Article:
To develop a workflow and timeline, think through each stage of creating and using your archive:
Finding and acquiring source material
Processing or cleaning content and putting it in a consistent format or file type
Storing your material somewhere accessible
Structuring your content so that it can be processed by computer programs
Developing an interface for your material and sharing it
Depending on the original format of your content and how you want to use it at the end, these steps might come in a different order. Try developing a sample workflow to move through these stages, then look for the tools or resources you would need to carry it out. Does that workflow seem feasible?
A sample workflow might look something like this:
Workflow for creating a simple archive of historic buildings in your town to be used for tours
Make list of buildings to include.
Create a database table using a number for the primary key. Create fields for other data:building name, date of construction, architect, latitude, longitude, building type, link to folder with photos of the buildings.
Take photos of each building from each side, and a close up of the entrance.
Edit each photo for consistent size and lighting, save in consistent format with descriptive names.
Use Google Maps to find the latitude and longitude of each building, enter into database.
Go to town archives to look up architects and dates of construction, enter into database.
Create list of building types based on a controlled vocabulary and apply one type to each building.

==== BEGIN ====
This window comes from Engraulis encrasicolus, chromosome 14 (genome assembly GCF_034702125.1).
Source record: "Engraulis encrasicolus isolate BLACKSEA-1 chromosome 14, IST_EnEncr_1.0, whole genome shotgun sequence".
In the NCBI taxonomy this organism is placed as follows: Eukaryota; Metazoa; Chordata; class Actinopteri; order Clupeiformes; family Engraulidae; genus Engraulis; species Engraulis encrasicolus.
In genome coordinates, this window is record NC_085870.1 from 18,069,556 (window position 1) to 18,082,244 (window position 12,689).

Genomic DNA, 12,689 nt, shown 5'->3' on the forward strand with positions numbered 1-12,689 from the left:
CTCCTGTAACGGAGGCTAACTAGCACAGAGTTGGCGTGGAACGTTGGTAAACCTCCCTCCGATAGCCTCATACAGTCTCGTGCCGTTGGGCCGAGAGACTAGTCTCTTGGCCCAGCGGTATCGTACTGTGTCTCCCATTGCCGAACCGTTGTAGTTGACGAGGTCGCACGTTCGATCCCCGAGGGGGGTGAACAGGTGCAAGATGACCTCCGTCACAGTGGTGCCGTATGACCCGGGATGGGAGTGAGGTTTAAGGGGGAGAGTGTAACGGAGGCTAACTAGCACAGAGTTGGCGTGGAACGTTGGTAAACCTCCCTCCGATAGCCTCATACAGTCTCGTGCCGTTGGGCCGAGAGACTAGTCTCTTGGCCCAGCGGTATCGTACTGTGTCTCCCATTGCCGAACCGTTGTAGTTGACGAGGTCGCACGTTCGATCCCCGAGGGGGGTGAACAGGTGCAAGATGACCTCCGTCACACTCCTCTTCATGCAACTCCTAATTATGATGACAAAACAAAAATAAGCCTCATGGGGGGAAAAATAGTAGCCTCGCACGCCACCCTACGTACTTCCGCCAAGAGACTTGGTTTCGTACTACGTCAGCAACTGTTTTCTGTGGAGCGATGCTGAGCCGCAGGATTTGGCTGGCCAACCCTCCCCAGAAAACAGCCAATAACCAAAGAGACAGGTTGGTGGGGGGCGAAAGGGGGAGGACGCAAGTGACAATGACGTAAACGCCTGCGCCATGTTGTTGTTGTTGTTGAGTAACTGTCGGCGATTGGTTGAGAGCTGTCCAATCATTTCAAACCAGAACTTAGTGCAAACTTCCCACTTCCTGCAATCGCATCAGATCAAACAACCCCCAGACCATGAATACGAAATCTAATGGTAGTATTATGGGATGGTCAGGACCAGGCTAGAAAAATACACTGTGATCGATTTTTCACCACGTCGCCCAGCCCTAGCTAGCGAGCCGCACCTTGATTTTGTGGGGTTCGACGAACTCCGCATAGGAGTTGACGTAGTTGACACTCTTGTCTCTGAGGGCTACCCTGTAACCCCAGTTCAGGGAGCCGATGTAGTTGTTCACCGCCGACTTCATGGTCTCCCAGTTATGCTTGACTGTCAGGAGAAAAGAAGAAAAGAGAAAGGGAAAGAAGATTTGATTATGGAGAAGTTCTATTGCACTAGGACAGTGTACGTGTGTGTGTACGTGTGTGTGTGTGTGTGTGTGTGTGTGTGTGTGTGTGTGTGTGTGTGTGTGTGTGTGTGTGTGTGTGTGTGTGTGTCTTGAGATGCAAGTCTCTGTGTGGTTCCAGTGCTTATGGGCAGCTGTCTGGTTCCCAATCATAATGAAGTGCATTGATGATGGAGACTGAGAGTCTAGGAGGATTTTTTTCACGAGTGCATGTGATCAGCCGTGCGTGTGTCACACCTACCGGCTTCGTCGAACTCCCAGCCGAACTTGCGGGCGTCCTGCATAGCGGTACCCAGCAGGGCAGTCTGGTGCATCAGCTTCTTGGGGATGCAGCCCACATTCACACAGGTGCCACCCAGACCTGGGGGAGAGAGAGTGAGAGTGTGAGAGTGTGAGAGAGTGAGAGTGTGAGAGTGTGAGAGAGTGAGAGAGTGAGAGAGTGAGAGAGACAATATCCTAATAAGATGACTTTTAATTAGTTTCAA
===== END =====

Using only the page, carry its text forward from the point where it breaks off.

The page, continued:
Create a wireframe for the website where people will explore the map.
Make the interactive map using content from the table.
Build beta version of the website and embed the map in the website.
Add search functionality.
Test site on computers and mobile devices.
Share and publicize site through newsletter and posting on sites x, y, and z.
In this workflow, you would go back and forth among steps like acquiring content, structuring it, and storing it multiple times. This is common in an archives project, especially when the materials do not already exist as a physical archive in a similar structure. This workflow also makes it clear how a step that doesn’t take very long for one entry can add up quickly if you have hundreds or thousands of records.
The steps of writing out your workflow will probably raise some questions for you about acquiring content, finding tools to make your process flow better, and structuring your data. In the example above, you might realize that you want historic photos to accompany the images you take yourself, so you might add in a step to check with the town archive or to look on Wikimedia for public domain photos of the buildings. You might decide that you want to meet with your programmer earlier in the process to make sure you are saving your data in a format that works for your site.